Motivating employees is about providing staff empowerment. This week Gary Kleyn considers the effectiveness of using payments and bonuses to staff to achieve this aim.
IN ORDER to use wages and bonuses as an effective tool to get the best out of a firm’s employees, a manager must first begin by trying to understand why pay is important to people before he is able to use it effectively as a reward.
Organisational behaviour scientists have put together various theories about the meaning of pay to employees.
First, equity theory teaches that pay is an object of social comparison. People like to compare their pay and pay rises with those of others.
Secondly, expectancy theory teaches that people are motivated if they feel hard work will eventually result in higher pays or bonuses.
Thirdly, reinforcement theory teaches that pay is just one of several extrinsic rewards that a manager may use to influence the work behaviour of staff.
According to Managing Organisational Behaviour published by John Wiley & Sons, for pay to prove successful as a reward that is truly motivational to the recipient it must be given both contingent on the occurrence of specific and desirable work behaviours; and equitably.
Although employment laws provide some barrier to creativity in paying staff, there are a number of pay practices that can be applied which can provide different incentives.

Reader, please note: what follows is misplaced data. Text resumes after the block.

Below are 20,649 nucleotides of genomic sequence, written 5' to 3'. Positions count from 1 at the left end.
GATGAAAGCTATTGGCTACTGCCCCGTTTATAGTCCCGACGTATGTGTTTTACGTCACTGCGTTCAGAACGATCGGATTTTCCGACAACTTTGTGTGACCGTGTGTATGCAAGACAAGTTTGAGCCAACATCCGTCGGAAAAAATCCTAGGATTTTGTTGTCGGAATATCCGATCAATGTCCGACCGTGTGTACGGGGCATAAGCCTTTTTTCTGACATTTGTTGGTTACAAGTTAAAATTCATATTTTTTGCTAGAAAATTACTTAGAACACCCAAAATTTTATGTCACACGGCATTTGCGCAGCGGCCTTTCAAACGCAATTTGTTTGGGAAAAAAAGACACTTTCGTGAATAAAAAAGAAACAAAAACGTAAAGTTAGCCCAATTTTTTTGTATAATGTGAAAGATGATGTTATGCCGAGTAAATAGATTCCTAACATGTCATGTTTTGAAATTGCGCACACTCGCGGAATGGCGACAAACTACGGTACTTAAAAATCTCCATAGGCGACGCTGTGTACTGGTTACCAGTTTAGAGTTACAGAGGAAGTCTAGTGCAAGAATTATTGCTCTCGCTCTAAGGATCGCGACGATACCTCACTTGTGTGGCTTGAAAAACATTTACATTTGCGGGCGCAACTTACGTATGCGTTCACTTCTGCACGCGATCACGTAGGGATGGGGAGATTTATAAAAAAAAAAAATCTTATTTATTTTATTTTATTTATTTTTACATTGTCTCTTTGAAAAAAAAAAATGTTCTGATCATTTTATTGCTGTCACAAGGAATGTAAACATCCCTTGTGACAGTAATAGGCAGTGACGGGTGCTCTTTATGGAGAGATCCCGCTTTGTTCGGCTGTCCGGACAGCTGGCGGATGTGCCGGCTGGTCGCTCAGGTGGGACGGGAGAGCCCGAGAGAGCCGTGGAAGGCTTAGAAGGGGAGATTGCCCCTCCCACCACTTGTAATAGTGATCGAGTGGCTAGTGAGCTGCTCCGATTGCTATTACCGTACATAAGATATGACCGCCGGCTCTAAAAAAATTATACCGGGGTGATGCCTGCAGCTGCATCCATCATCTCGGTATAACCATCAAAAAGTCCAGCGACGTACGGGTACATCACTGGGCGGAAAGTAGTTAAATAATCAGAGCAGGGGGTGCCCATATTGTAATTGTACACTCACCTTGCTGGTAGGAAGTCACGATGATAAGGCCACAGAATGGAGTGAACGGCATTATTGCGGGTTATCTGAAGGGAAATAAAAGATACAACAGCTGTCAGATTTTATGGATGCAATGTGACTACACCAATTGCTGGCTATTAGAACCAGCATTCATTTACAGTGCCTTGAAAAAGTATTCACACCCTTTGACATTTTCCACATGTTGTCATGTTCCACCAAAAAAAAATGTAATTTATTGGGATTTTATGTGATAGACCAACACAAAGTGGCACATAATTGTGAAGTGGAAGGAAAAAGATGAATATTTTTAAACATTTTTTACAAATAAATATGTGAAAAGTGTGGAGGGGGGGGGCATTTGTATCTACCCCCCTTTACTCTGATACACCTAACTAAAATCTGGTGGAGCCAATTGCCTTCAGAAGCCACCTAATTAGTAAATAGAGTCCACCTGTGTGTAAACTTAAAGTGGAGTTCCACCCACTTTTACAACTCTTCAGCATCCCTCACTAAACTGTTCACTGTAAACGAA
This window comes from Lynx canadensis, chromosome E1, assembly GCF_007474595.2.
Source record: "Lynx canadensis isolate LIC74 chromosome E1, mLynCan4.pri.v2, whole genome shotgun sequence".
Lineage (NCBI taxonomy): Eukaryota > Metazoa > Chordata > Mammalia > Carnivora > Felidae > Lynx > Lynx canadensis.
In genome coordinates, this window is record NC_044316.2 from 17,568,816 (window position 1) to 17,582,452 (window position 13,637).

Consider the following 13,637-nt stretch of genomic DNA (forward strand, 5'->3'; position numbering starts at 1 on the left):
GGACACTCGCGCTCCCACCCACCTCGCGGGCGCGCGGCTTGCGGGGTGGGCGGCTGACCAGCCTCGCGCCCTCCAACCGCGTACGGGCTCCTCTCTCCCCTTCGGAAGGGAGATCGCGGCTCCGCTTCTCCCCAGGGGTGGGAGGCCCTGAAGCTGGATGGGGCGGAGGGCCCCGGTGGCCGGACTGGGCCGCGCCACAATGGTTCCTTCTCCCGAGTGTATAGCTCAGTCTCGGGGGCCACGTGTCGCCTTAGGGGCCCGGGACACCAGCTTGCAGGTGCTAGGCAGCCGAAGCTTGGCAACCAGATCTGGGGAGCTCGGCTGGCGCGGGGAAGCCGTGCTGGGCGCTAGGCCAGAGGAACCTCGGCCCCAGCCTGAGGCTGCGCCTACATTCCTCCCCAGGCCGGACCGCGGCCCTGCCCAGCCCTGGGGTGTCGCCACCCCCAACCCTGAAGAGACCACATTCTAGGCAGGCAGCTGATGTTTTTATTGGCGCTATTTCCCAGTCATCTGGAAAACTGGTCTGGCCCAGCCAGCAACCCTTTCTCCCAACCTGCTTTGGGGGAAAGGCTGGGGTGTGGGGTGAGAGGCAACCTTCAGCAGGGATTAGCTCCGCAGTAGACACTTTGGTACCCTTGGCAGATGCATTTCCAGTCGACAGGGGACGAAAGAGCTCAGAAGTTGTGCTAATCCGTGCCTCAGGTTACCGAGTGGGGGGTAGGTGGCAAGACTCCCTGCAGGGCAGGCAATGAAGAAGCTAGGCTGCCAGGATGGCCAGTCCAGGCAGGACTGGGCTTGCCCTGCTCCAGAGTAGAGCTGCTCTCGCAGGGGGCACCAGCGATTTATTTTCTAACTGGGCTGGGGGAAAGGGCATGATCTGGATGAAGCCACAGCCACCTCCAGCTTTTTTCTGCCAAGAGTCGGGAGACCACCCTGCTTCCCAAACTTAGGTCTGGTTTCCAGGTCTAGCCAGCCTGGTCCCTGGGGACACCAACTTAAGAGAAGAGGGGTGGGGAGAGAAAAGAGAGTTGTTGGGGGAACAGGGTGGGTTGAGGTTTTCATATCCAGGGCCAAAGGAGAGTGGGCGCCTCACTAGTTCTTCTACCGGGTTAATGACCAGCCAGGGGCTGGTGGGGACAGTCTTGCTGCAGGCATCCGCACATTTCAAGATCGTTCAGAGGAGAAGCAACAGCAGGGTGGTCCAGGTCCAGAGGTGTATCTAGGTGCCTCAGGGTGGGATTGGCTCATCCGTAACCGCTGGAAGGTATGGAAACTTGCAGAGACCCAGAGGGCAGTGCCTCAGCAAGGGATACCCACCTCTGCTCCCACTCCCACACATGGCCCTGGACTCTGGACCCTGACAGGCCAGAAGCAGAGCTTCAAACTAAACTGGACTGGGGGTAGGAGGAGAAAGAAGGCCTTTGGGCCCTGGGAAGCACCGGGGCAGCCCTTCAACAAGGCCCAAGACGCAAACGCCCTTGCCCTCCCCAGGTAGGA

Managing Organisational Behaviour states that one practice is termed merit pay.
Merit pay is defined as a compensation system that bases an individual salary or wage increase on the measure of the person’s performance accomplished during a specified time period.
To work well, it should be: based on realistic and accurate measures of performance; clearly discriminate between high and low performers; and avoid confusing merit aspects of a pay increase with cost of living adjustments.
Besides the traditional merit pay, other innovative practices are being adopted by organisations such as skill-based pay, gain-sharing plans, lump-sum pay increases and flexible benefit plans.
Skill-based pay rewards people for acquiring and developing job-relevant skills.
Gains-sharing plans link pay and performance by giving workers the opportunity to share in productivity gains through increased earnings such as a cash bonus. These plans are normally different from profit sharing.
Profit sharing allows employees to earn a portion of any profits, whereas gain-sharing is normally designed to focus on productivity gains.
Another alternative is to provide a lump-sum pay increase rather than being spread over the year. This provides employees with the ability to make high-ticket price purchases or can be used as a down-payment for a car or house.
Flexible benefit plans are pay systems that allow workers to select benefits according to their individual needs through salary packaging, which also comes with tax benefits.
Workers may want insurance, superannuation contributions or a private vehicle paid for by the company, in exchange for money.
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